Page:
Archive | December, 2017

New Growth

8 Dec

Hair is a historically precious currency in the Black community–its length, style and texture was both the owner’s passport and credit rating.

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In the days where straight hair ruled supreme, those with naturally kinky textures had to convert this raw material through chemicals and/or hot combs into a more socially acceptable mass.

But the magic was simply temporary. Within a matter of time, water, sweat or simple new growth–a fresh crop of raw, unprocessed, unstraightened hair–foiled the transformation. Like Cinderella’s golden carriage gave way to its pumpkin origins, the tight coils would always eventually return.

I’ve been natural since college. . .kinda. I couldn’t wait to leave home and all I knew to start fresh with my unprocessed, unstraightened curls. Haha. It was much harder than I imagined.

My attempts at twists, afros and everything in between looked nothing like images I dreamed of. For me, it represented the change from the girl I was to the woman I wanted to be: free, empowered and confident. A woman embracing what she was naturally given.

But the reality simply didn’t match the ideal. I had no idea how to manage, style and maintain what grew from my head. Luckily, one of the girls on campus helped me. She would transform my hair through intricate braids and designs. Love her for it.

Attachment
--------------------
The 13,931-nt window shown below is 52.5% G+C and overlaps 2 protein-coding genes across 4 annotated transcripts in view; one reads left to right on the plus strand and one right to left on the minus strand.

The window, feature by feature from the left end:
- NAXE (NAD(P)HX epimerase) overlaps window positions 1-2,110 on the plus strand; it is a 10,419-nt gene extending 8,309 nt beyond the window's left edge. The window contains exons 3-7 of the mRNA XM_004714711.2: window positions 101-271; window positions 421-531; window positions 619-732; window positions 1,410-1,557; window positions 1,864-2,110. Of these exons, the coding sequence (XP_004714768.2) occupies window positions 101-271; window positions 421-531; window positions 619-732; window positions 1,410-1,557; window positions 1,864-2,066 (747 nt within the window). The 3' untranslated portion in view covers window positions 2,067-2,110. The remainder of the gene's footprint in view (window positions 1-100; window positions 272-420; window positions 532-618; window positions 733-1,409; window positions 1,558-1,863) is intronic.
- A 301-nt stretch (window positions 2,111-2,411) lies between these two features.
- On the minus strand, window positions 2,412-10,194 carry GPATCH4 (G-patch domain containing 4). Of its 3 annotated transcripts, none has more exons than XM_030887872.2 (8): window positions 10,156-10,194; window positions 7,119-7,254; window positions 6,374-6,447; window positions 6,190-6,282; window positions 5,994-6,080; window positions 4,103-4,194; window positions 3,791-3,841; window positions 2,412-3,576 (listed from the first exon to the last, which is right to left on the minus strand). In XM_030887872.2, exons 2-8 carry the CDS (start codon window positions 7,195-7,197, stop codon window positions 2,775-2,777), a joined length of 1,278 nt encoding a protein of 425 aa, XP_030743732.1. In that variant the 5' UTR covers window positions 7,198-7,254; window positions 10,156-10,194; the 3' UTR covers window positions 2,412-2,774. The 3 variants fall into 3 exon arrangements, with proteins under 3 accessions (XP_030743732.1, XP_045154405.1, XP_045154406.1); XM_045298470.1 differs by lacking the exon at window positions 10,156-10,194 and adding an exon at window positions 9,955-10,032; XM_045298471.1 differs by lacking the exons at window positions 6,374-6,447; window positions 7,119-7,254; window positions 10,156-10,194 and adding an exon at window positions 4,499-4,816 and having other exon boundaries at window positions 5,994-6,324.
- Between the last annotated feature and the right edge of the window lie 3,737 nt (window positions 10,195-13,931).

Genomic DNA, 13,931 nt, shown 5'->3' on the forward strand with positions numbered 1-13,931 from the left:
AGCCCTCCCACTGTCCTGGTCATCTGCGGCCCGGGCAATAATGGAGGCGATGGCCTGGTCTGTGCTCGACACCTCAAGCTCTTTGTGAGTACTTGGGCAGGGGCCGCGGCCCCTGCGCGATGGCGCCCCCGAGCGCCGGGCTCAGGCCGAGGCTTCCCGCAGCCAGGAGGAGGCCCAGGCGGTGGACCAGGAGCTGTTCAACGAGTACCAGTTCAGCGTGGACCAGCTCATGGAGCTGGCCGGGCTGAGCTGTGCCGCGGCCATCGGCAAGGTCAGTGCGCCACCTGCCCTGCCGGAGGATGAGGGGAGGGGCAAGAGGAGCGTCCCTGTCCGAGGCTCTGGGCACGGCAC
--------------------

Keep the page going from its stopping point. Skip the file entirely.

My dreadlock journey is about nine years old. But like my initial naturalhair trials, it hasn’t been an easy one.

I had to learn how to care for them. Through warm weather, cold weather, through hair color, through thinning ends and intense swimming sessions in chlorine pools, I’ve had to cut my locks in two big chops over the years to ensure their health.

Health over looks. That’s become my mantra. So over the past year I made the decision to stop coloring my locks. Now, I can literally track the growth by the black roots.

In many ways, my hair journey has modeled my life. From the outside looking in, sometimes I’ve felt stunted. I’ve mocked its snail’s pace and felt my accomplishments should mirror my expectations and the growth of others. But my most frustrating moments, I am forced to turn my eyes inward, forced to examine the roots. And I remember that’s where the future lies: the new growth.

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